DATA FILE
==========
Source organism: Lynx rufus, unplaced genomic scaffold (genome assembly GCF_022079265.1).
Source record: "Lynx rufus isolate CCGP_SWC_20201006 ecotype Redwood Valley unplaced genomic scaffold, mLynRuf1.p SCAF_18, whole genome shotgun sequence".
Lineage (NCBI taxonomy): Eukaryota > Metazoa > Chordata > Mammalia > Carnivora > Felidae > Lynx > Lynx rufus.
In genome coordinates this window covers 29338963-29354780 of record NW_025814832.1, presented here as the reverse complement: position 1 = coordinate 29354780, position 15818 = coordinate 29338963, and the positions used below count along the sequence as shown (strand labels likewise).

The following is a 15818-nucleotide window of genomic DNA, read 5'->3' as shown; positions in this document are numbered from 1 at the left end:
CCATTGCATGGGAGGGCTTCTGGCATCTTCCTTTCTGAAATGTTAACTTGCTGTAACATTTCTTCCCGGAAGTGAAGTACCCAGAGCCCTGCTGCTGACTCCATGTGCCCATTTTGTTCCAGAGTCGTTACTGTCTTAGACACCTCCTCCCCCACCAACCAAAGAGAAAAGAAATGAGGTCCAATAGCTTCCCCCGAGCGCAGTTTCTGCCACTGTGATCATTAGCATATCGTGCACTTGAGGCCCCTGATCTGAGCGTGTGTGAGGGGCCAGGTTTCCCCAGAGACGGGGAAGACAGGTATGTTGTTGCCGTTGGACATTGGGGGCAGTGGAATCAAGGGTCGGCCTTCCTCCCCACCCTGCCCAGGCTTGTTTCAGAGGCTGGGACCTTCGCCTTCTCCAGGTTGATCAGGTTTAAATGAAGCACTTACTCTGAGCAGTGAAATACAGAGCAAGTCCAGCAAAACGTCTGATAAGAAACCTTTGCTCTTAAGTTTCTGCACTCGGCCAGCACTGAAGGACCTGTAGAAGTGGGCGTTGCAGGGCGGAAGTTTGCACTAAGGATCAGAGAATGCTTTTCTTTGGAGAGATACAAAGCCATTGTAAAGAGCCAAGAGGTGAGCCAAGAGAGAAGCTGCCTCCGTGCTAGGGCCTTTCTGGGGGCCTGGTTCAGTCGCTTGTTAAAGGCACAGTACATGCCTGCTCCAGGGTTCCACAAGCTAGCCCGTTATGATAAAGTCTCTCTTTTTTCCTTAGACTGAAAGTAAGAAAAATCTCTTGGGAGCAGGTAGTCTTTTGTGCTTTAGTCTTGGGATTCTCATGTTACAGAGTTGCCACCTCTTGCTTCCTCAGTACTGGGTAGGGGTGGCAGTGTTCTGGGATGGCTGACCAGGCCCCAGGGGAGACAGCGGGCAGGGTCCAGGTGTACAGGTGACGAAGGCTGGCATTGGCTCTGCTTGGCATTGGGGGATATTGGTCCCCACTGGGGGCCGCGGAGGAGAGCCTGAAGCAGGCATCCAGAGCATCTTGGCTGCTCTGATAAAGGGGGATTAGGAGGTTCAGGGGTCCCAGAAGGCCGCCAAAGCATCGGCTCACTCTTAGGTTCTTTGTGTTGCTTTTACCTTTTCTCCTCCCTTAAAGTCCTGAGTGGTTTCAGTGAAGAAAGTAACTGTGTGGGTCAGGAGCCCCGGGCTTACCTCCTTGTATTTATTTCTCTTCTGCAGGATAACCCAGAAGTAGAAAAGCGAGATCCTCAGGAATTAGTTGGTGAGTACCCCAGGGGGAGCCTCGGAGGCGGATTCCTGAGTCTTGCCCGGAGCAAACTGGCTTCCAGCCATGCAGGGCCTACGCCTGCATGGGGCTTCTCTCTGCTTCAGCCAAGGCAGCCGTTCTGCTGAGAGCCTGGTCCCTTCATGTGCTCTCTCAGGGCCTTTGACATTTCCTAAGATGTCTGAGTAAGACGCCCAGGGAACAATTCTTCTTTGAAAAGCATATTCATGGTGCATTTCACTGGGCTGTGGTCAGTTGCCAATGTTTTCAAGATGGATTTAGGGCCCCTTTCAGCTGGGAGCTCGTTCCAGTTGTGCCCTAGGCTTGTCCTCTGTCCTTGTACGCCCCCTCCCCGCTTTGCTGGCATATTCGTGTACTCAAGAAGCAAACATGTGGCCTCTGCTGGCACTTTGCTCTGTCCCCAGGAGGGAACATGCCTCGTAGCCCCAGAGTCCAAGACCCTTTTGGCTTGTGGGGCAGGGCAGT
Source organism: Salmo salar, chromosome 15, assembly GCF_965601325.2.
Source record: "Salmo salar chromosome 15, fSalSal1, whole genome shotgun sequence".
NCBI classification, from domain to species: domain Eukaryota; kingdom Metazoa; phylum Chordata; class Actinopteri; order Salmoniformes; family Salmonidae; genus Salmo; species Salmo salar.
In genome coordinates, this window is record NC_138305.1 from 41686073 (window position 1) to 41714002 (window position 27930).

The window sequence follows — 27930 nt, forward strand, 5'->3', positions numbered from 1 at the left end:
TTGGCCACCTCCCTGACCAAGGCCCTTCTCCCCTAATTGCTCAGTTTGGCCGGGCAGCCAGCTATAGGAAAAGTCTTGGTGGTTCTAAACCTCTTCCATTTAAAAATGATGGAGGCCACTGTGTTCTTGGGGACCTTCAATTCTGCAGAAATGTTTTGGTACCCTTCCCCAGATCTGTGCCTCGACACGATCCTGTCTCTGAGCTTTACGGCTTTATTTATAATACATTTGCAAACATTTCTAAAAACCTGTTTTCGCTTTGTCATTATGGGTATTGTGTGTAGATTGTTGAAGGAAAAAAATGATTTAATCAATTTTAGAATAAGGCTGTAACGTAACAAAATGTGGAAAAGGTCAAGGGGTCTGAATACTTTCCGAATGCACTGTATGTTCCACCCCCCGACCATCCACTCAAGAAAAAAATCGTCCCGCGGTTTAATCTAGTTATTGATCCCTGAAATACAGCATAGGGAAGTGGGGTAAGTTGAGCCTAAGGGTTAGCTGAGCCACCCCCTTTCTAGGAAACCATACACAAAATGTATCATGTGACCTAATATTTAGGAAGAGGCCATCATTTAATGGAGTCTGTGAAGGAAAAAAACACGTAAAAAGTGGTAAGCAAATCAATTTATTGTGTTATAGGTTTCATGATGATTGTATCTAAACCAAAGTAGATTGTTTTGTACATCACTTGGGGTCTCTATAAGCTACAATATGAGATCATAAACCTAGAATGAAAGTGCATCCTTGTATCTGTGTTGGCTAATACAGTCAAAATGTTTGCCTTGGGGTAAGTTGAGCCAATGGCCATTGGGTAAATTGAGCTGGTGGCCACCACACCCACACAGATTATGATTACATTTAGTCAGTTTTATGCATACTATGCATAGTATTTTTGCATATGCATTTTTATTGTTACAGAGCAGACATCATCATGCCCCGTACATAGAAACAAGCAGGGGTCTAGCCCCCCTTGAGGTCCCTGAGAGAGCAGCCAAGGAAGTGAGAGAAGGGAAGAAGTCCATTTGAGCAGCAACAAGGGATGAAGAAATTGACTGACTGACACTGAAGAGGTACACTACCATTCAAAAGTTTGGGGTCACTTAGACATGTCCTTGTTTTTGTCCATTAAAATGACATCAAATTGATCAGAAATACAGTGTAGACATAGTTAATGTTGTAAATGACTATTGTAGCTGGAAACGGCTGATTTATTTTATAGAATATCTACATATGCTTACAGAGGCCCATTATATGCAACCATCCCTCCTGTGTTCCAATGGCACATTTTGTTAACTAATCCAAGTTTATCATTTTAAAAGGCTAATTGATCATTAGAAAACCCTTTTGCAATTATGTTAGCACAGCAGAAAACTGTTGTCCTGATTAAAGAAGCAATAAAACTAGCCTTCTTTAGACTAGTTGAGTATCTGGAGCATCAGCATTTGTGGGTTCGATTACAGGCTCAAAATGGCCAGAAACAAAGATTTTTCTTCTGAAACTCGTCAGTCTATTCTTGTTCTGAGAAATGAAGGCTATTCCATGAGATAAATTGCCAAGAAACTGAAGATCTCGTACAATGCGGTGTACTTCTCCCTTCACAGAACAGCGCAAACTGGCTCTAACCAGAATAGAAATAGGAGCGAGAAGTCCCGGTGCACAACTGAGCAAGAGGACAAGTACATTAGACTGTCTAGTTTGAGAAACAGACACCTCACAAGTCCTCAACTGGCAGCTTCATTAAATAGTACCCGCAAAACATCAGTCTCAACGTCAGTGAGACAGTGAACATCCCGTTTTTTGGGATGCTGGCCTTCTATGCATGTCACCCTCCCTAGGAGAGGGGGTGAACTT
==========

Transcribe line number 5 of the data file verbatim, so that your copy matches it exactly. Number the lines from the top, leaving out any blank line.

The following is a 15818-nucleotide window of genomic DNA, read 5'->3' as shown; positions in this document are numbered from 1 at the left end: